The list of youthful indiscretions I planned to keep secret from my children stopped growing years ago, but with recent news reports about pilfered antiquities, big-name museums and possible prison terms, I realize there's a piece of my history I still need to deal with.
In the summer of 1973, I was an imprudent teenager (that's no secret) enduring a family holiday in the distant lands of ancient Who-Cares-Ville. One afternoon in Athens, during a forced tour of the Acropolis, I wandered off from the group. Tourists were allowed to walk around inside the Parthenon in those days, and after I had had my fill of rubble and panoramic photo ops, I kicked back for a moment's rest against one of the massive marble pillars.
I kicked back, heel first and much too casually, and an avalanche of marble shards crumbled down across my shoe. It was an accident, I swear -- and it probably scared me; I don't remember. What I do remember is placing a piece of one of the new-fallen rocks in my palm. Small as an olive, thin as a coin, older than Caesar it sparkled like a drachma-sized souvenir.
I stuffed it in my pocket. Kept it.
Kept it secret.
History, as it turns out, can be a serious pain in the baklava. The Greek and Italian governments are working to recoup all the pieces of their countries' history they can find -- friezes and statues and crowns and, I'm sure, little chunks in sticky-fingered tourists' bedroom drawers. (The Italians have given the J. Paul Getty Museum until the end of July to work out a deal to return more than 40 artifacts Italy considers looted items.) They're working the legal and diplomatic channels from London to Los Angeles and beyond -- not only to recover ill-gotten contraband but also to prosecute for their removal. And that's the problem.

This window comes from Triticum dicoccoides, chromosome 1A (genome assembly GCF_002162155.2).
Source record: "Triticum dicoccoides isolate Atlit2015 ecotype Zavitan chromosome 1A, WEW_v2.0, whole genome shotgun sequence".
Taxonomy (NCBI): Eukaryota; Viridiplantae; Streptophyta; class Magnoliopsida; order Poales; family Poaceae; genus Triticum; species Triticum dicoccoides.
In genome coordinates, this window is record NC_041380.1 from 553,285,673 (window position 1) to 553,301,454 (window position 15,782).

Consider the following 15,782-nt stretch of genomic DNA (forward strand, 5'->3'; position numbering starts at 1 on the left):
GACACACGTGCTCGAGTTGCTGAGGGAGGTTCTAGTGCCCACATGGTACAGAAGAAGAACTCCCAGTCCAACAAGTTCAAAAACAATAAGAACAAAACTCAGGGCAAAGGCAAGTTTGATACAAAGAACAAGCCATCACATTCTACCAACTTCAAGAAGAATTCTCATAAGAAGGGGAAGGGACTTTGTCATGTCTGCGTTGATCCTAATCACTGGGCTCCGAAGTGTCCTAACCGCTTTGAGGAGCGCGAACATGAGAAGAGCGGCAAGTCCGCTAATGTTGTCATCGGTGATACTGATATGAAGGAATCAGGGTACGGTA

I want to send my sliver back, but how in the name of Zeus can I? Visions of satellite trucks in my yard keep me up at night. I hear voices, echoes of TV anchors: "Local teacher revealed as a smuggler of antiquities! News at 11!"
I don't know any well-connected curators who could sneak this thing back in in a box of busts. What can I do? Yes, I could stick it in an envelope and mail it to Athens, but would you put your return address on such a mailing? I could try dropping it on the doorstep of the nearest Greek Embassy, along with a little anonymous note of explanation, but I get the feeling we're in an era in which dropping envelopes on embassy doorsteps and running away is frowned on. My friends have laughed at my worries. "It's a rock," they say. "Forget about it!"
Wish I could. It is just a rock, in many ways -- grayish, lumpy, like something that might get stuck in your sandal, or maybe it would if you could still walk freely around places like the Parthenon (but you can't because idiots like me spoiled it for everyone!).
When I first heard about the Greeks and Italians pursuing items in the Getty's collection, I went upstairs and fished this "souvenir" out of the little box I've kept it in for three decades -- from house to house, state to state, youth to midlife. I've got a 13-year-old of my own now -- the same age I was when I first visited Greece. I brought it downstairs and, after all these years, showed it to him. I told him when and where it came from. His reaction? "Geez, Dad," he said. "I can't believe you took that."
All those years of telling my children to "do the right thing," I realized, had sunk in. That's the good news.
"Are you like a criminal?" he asked. "What are you going to do with it?"
That was the bad news.
I told him the truth -- I didn't know. "But I'm going to do something."
And I am. After a great deal of deliberation, I've decided what that something is. In fact, I've just finished addressing the envelope, real name and address included -- to the Parthenon Lost & Found. This piece belongs in Greece, not in the sunny suburbs in a dresser drawer. Wish me luck. I'd much rather vacation in Athens than do time there.